Whilst there are over 800 recognized species of tarantula and of those well over a hundred of them are available in the pet trade there are really only a small number of very common tarantula species. These are the species which are generally found in most reptile stores, are cheap to buy, easy to care for and generally are reasonably docile too.
Therefore if you’re considering buying your first tarantula one of these handful of species can really make an ideal choice for you as a starter species – just be aware that keeping tarantulas can be addictive and so it is likely that within a few years (or even months) you will be wanting to expand your collection to include some of the more unusual and colorful species currently available.
Chile Rose (Grammastola spp.)
The Chile Rose has a number of permutations of it’s name from the Chilean Rose Haired Tarantula to the Rose Haired Chilean spider but all these different variations of the name really describe this one, tremendously popular species.
Most of the Chile Rose tarantulas sold in pet stores are actually wild caught because this is sadly the cheapest way for pet stores to get hold of them. As they are so common is generally isn’t worth the time and effort required to actually captive breed this species as it is very difficult to break even on all the effort. However if you’re like me and want captive bred specimens wherever possible some searching may reveal youngsters that a hobbyist has bred.
The Chile Rose tarantula comes in two main color forms – the “normal” brown color and the “flame” color which is far redder and more colorful overall. The normal color is far easier to get hold of while the red form is a little more difficult.
However care of these two forms is really virtually identical. This can be a long-lived species when kept properly though of course one of the risks of buying wild caught animals is you never really know how old they are when you buy them.
These are also one of the most docile tarantula species available and will feed eagerly on all the standard livefood sources such as locusts, brown crickets and black crickets.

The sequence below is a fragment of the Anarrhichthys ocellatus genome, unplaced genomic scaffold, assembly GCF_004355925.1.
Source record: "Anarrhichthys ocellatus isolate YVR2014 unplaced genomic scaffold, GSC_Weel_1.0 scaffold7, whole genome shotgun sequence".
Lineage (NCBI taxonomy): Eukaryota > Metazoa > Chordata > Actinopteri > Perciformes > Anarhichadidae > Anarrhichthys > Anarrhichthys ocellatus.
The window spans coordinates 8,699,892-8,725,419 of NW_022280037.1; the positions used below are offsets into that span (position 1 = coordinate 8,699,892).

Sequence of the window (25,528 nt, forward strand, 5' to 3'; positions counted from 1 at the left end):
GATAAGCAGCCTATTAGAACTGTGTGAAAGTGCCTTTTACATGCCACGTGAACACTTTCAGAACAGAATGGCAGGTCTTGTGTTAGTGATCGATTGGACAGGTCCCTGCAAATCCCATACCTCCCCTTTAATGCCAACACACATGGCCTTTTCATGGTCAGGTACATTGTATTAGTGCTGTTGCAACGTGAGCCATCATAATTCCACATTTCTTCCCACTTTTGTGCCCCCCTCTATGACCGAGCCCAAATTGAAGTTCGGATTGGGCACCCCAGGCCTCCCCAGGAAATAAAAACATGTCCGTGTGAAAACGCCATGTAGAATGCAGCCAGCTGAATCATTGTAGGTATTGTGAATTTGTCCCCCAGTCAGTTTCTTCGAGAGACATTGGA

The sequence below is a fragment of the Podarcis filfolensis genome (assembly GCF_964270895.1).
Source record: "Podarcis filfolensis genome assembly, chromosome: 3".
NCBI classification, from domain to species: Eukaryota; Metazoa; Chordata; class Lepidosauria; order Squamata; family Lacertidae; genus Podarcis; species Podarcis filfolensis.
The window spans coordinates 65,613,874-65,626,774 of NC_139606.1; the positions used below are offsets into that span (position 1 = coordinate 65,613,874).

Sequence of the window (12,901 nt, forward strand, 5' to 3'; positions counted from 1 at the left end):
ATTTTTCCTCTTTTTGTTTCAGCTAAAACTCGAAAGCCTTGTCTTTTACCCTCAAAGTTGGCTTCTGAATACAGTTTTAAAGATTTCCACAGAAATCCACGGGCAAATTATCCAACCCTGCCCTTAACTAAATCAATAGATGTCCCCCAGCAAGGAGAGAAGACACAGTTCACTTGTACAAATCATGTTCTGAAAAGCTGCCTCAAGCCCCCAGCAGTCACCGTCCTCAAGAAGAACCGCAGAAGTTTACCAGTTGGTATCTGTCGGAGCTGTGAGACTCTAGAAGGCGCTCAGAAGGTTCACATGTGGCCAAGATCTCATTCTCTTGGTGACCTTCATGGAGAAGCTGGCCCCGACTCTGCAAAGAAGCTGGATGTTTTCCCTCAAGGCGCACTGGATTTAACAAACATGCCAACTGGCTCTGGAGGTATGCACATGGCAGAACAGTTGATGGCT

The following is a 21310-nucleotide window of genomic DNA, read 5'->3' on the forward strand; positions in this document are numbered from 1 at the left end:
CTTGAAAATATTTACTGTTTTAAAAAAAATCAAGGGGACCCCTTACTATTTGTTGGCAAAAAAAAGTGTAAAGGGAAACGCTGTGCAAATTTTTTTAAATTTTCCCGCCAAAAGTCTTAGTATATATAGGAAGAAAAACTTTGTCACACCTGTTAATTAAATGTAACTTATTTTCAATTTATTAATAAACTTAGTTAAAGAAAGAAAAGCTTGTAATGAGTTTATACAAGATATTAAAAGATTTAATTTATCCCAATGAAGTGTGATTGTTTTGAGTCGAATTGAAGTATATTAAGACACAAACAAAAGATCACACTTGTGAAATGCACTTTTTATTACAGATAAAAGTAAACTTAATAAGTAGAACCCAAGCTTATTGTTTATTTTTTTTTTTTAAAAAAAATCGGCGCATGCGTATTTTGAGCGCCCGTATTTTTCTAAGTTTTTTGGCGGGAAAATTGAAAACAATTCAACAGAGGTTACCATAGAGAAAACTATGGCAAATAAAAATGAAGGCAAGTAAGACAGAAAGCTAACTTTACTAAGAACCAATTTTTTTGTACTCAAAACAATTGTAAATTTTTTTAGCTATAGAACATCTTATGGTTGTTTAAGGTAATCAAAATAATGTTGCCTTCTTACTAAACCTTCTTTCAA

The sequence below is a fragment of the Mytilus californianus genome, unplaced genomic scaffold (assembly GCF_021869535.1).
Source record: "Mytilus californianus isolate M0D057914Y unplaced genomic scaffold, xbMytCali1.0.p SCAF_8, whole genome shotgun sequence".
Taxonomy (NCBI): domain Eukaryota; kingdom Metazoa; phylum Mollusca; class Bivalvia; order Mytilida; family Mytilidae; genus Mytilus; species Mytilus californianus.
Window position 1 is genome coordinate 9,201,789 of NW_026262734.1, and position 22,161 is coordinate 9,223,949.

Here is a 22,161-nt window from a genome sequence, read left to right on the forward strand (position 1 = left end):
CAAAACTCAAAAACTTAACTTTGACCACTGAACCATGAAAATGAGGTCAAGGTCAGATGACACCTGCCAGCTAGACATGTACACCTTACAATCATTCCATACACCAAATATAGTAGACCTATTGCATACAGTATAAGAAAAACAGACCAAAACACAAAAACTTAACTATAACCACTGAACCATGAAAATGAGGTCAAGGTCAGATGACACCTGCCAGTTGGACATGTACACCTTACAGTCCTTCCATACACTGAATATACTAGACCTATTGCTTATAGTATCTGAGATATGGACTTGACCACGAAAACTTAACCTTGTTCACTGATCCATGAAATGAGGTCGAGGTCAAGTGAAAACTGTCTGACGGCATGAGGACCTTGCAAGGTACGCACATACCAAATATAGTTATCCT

Curly Haired Tarantula (Brachypelma albopilosum)
Once again the Curly Haired tarantula may be known by a range of other similar names such as the Honduran Curly Haired spider or the Curl Haired tarantula but just as with the Chile Rose these names really all describe the same species.
Superficially these spiders resemble the brown color form of the Chile Rose however closer inspection will show why they received their common name in that the hairs are considerably longer and are curled like the spider has had a perm.
These two are docile tarantulas that can be safely handled and are easy to care for. They are sometimes available as captive bred specimens and are popular with beginners because they reach a reasonable (yet manageable) size and can be handled safely.
One final point I would like to make when it comes to buying your first tarantula is to make sure that when you buy it you get the Latin name of the species you have selected. Because common names vary so much; and indeed the same common name can describe a number of similar tarantulas; it is recommended that you only buy a tarantula when you can get the Latin name for it.
Knowing for certain which species you have so that you can find out more about it, ask questions on forums where necessary and possibly even try breeding them in the future is a very smart move indeed.